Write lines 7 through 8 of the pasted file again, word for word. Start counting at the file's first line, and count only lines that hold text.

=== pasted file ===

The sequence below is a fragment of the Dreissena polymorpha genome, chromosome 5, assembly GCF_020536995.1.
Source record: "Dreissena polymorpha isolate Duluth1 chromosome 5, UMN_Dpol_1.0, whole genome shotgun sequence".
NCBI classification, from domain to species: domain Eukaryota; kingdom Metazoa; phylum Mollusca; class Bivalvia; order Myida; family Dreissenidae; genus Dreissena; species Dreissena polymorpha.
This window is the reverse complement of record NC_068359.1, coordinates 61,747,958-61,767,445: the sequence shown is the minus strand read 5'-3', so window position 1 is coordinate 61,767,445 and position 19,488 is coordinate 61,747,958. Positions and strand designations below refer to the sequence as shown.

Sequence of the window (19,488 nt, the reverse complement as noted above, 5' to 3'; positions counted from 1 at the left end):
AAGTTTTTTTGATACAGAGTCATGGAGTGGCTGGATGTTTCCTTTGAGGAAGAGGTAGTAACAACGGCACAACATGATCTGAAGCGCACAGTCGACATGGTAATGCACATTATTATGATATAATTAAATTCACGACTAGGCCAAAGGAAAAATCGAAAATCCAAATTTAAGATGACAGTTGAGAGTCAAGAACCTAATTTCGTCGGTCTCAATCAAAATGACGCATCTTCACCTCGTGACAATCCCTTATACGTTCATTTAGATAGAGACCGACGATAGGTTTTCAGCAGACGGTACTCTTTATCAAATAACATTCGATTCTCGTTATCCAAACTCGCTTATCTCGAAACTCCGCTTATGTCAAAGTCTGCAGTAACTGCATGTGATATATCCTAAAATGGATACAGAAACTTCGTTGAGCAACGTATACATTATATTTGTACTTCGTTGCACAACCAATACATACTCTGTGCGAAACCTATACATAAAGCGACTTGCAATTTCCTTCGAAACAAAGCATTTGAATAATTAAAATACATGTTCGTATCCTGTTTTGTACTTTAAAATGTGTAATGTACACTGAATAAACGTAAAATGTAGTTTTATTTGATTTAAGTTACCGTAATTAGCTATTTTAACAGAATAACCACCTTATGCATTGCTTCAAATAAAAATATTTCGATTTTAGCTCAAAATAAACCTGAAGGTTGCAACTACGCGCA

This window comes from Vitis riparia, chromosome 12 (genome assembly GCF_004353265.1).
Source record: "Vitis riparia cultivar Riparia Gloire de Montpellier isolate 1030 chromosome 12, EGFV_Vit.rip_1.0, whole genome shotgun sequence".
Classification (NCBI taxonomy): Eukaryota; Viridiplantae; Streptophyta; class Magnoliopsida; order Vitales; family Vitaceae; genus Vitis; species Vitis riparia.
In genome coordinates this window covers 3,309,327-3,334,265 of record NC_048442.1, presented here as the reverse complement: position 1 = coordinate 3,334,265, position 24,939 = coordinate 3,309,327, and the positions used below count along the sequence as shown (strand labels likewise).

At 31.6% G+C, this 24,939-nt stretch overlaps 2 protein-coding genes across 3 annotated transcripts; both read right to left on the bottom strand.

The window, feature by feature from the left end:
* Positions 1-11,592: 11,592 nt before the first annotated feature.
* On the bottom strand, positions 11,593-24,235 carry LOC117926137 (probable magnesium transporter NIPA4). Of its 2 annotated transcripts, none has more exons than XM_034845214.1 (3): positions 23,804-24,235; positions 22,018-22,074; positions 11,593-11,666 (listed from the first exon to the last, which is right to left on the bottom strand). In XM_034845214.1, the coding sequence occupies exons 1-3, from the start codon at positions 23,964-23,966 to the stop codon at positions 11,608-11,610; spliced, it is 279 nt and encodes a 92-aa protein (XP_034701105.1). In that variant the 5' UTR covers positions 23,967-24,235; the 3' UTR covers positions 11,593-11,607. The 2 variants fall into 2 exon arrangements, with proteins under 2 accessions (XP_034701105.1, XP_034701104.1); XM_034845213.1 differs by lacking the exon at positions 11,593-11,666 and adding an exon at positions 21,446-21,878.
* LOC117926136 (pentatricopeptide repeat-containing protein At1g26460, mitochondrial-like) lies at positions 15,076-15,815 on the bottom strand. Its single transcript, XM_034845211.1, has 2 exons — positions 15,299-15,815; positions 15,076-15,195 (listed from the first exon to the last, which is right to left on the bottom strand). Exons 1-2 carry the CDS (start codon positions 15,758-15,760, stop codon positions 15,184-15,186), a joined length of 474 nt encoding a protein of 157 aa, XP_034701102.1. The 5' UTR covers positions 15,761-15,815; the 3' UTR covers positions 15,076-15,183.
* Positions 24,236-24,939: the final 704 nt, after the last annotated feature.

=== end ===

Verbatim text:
This window comes from Vitis riparia, chromosome 12 (genome assembly GCF_004353265.1).
Source record: "Vitis riparia cultivar Riparia Gloire de Montpellier isolate 1030 chromosome 12, EGFV_Vit.rip_1.0, whole genome shotgun sequence".